MIT: Why isn’t the universe as bright as it should be?

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MIT: Why isn’t the universe as bright as it should be?

Post by bystander » Wed Mar 04, 2015 8:50 pm

Why isn’t the universe as bright as it should be?
Massachusetts Institute of Technology | 2015 Mar 04
A handful of new stars are born each year in the Milky Way, while many more blink on across the universe. But astronomers have observed that galaxies should be churning out millions more stars, based on the amount of interstellar gas available.

Now researchers from MIT, Columbia University, and Michigan State University have pieced together a theory describing how clusters of galaxies may regulate star formation. They describe their framework this week in the journal Nature.

When intracluster gas cools rapidly, it condenses, then collapses to form new stars. Scientists have long thought that something must be keeping the gas from cooling enough to generate more stars — but exactly what has remained a mystery.

For some galaxy clusters, the researchers say, the intracluster gas may simply be too hot — on the order of hundreds of millions of degrees Celsius. Even if one region experiences some cooling, the intensity of the surrounding heat would keep that region from cooling further — an effect known as conduction. ...

For so-called “cool core” galaxy clusters, the gas near the center may be cool enough to form some stars. However, a portion of this cooled gas may rain down into a central black hole, which then spews out hot material that serves to reheat the surroundings, preventing many stars from forming — an effect the team terms “precipitation-driven feedback.” ...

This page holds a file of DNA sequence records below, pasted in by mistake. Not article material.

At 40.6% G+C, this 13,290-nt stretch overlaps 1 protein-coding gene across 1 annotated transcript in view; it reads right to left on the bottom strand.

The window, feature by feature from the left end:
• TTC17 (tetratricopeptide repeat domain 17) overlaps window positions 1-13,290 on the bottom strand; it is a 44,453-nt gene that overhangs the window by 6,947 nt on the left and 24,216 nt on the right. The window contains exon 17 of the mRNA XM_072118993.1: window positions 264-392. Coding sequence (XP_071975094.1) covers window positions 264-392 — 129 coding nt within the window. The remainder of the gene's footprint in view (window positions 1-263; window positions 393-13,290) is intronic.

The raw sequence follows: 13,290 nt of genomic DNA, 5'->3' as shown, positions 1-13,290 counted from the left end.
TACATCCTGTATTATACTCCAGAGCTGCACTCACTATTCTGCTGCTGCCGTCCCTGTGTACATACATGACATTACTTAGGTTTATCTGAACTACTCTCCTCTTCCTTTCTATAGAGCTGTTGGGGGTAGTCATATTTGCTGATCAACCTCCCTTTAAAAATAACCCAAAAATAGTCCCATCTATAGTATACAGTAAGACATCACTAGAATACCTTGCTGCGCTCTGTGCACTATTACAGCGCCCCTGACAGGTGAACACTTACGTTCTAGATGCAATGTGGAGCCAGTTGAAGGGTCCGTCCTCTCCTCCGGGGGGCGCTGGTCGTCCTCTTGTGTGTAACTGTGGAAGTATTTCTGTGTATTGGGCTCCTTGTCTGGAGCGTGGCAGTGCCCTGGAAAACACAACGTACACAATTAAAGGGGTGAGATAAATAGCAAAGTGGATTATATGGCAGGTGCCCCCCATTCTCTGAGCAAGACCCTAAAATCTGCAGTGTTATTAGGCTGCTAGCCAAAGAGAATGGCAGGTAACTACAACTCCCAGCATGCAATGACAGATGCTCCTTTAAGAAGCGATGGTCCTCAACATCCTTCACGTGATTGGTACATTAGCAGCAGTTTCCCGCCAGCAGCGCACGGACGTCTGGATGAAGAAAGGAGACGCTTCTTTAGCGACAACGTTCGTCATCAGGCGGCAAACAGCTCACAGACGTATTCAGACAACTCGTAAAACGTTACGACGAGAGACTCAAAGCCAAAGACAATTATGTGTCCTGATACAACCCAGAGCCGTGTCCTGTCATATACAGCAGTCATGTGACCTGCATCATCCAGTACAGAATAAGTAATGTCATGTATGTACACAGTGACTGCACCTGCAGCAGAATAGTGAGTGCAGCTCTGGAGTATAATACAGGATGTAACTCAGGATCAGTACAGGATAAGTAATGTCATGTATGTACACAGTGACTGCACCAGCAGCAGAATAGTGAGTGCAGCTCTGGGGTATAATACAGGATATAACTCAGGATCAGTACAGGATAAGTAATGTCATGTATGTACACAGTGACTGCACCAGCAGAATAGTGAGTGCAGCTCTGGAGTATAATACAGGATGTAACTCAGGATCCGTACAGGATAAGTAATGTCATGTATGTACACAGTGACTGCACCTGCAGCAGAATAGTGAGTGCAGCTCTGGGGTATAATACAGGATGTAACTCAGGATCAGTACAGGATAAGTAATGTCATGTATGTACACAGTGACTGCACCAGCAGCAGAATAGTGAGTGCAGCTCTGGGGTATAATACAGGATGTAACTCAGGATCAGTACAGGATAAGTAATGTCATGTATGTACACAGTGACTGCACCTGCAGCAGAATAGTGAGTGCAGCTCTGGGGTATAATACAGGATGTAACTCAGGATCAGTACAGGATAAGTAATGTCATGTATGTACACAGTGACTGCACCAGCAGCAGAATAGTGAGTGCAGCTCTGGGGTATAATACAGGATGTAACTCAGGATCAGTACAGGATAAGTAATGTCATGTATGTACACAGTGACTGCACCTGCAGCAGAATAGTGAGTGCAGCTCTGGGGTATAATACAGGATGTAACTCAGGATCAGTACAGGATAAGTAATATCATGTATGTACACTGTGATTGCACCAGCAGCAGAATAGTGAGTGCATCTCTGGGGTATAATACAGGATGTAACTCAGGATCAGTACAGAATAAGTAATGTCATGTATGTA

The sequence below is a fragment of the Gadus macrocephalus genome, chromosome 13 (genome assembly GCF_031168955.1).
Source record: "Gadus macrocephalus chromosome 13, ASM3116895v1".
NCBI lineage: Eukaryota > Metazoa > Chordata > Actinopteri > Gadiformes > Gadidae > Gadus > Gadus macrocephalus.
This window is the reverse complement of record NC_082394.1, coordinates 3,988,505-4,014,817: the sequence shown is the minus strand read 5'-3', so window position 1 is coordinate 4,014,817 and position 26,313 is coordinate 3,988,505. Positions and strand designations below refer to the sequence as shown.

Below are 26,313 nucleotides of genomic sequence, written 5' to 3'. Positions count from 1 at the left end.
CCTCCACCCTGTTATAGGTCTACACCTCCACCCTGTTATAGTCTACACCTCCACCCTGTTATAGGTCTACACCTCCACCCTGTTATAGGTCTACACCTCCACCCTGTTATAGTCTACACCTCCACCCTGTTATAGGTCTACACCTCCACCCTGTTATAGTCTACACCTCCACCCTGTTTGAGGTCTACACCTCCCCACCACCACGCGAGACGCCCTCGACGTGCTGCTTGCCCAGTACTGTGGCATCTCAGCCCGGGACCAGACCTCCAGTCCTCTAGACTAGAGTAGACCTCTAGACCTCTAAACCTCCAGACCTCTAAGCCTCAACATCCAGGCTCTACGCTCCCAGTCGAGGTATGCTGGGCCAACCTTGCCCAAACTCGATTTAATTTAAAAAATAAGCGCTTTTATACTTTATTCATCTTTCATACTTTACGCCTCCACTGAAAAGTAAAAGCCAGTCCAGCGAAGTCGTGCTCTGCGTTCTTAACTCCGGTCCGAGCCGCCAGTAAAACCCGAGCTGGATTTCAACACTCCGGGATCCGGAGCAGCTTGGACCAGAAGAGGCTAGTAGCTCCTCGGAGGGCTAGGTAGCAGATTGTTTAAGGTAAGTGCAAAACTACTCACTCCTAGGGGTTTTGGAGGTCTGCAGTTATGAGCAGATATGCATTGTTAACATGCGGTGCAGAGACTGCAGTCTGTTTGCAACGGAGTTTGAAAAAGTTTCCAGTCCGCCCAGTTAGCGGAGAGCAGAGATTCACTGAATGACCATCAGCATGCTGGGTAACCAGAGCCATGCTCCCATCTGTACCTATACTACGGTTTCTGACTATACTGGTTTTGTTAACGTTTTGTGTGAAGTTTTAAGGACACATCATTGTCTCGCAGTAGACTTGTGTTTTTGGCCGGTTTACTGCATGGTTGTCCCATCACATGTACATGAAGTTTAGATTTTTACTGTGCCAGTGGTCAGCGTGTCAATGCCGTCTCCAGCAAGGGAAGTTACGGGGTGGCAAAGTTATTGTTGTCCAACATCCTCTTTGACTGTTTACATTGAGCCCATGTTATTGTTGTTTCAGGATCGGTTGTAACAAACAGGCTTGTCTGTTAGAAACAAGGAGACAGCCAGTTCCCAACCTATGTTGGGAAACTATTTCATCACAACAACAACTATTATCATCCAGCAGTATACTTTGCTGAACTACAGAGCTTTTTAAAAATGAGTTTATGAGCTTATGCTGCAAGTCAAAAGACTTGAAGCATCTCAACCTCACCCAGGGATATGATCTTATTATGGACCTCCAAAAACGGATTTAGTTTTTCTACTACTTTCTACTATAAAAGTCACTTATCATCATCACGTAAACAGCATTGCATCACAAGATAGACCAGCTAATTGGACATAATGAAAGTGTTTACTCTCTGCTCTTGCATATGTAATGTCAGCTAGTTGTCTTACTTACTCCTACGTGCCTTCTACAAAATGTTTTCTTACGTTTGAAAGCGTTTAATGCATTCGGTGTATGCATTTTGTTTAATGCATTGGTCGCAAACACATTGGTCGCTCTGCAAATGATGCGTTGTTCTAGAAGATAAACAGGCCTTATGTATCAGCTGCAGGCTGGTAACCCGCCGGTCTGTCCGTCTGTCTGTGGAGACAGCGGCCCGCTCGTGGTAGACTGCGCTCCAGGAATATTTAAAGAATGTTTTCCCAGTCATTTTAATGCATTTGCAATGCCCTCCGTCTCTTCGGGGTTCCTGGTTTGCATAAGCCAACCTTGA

Regulation of star formation in giant galaxies by precipitation, feedback and conduction - G. M. Voit et al
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CXC: Abelll 2597: Cosmic Showers Halt Galaxy Growth

Post by bystander » Thu Mar 05, 2015 3:01 pm

Cosmic Showers Halt Galaxy Growth
NASA | MSFC | SAO | Chandra X-ray Observatory | 2015 Mar 04
This galaxy cluster comes from a sample of over 200 that were studied to determine how giant black holes at their centers affect the growth and evolution of their host galaxy, as reported in our latest press release. This study revealed that an unusual form of cosmic precipitation enables a feedback loop of cooling and heating, stifling star formation in the middle of these galaxy clusters.

Abell 2597, shown here, is a galaxy cluster located about one billion light years from Earth. This image contains X-rays from NASA's Chandra X-ray Observatory (blue), optical data from the Hubble Space Telescope and the Digitized Sky Survey (yellow) and emission from hydrogen atoms (red) from the Walter Baade Telescope in Chile.

According to this new study, the regulation of the largest black hole and their host galaxies works as follows: in some galaxies, such as NGC 2597, hot gas is able to quickly cool through radiation and energy loss, in a process called precipitation. The clouds of cool gas that result then fall into the central supermassive black hole, producing jets that heat the gas and prevent further cooling. ...

A pre-print of the Nature study by Mark Voit (Michigan State University), Megan Donahue (Michigan State), Greg Bryan (Columbia University), and Michael McDonald (Massachusetts Institute of Technology) is available online; the study builds on work by Voit and Donahue that was published in the January 20th, 2015 issue of The Astrophysical Journal Letters and is available online.

Cooling Time, Freefall Time, and Precipitation in the Cores of ACCEPT Galaxy Clusters - G. M. Voit, M. Donahue
Know the quiet place within your heart and touch the rainbow of possibility; be
alive to the gentle breeze of communication, and please stop being such a jerk.
— Garrison Keillor